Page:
The neurotypical individual sits down in front of their computer to engage in the task of going through their email inbox. 0. They start replying to some emails and see an email that reminds them of an unfinished task they have yet to get to. 10. They make a mental note of that or write down a reminder to follow up with that task and carry on with the task at hand. 0. Their phone buzzes a few times with notifications, but they know they'll get to that on their next break and carry on with their intended work. 0. They finish up their day and get home. They try to get their kids to do their homework and chores before bed. The kids pay no attention and completely ignore the instructions. 15. They re-issue the instructions using more effective prompts and appropriate consequencing strategies. The kids groan a bit but they eventually comply and everyone goes onwards with their evening.
The person with ADHD sits down in front of their computer to engage in the task of going through their email inbox. 0. They start replying to some emails and see an email that reminds them of an unfinished task they have yet to get to. 10. They shift over to tackling the unfinished task while trying to keep in mind the last email they were replying to. 20. The task takes them longer than anticipated. Meanwhile, they get distracted by notifications on their phone that pull them away from their work and add more things to their task list for the day. 40. They move back to their inbox and try to go back to what they were last working on, but they get sidetracked because they notice they just got some new emails to reply to. 50. They spend the next thirty minutes dealing with those new emails, then realize they are way off base from their initial plans and have so far not accomplished the essential things they needed to accomplish. 75. Feeling guilty for having wasted their time, they work late to make up for their 'failure.' 85. They start heading home and their spouse calls them upset that they are not home since they were supposed to be there forty-five minutes ago. 95. They get home and try to get their kids to do their homework and chores before bed. The kids pay no attention and completely ignore the instructions. 100. They lose it, yell at the kids, throw out an array of heavy-duty but ineffective consequences and punishments for non-compliance and the rest of the evening devolves into further chaos.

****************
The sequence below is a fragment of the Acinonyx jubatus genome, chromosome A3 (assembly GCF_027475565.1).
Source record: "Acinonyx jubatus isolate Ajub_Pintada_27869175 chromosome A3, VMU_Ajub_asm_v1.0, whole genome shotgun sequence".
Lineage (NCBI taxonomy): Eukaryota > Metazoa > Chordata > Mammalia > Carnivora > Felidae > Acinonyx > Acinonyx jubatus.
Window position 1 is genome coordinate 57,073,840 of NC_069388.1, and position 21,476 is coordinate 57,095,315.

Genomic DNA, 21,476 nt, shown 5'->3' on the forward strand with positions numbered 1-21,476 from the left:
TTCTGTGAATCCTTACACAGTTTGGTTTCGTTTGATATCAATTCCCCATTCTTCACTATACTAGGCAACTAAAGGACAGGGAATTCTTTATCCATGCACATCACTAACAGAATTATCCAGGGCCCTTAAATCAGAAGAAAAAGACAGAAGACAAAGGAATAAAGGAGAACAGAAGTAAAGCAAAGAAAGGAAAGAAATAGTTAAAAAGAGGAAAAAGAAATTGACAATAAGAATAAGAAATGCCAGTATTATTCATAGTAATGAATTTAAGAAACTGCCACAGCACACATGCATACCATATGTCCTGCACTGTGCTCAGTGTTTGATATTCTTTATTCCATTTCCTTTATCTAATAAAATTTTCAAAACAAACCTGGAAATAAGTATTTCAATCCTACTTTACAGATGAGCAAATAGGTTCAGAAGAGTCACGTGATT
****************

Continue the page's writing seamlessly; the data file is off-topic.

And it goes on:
The experience of going through the day with an overactive processor and underactive RAM primes the person with ADHD to absolutely lose it in response to a 'minor' trigger once they get home. The neurotypical person encounters the same trigger but without a whole build-up of stress is able to keep their cool and handle the situation more effectively. This is not to say that people without ADHD do not experience problematic stress. Of course they do, all the time! It is simply that having ADHD provides someone with many more ways to get stressed and more difficulty in managing this stress too.
Having ADHD provides someone with more ways to get stressed and more difficulty in managing this stress too.
General Life Challenges and Comorbidities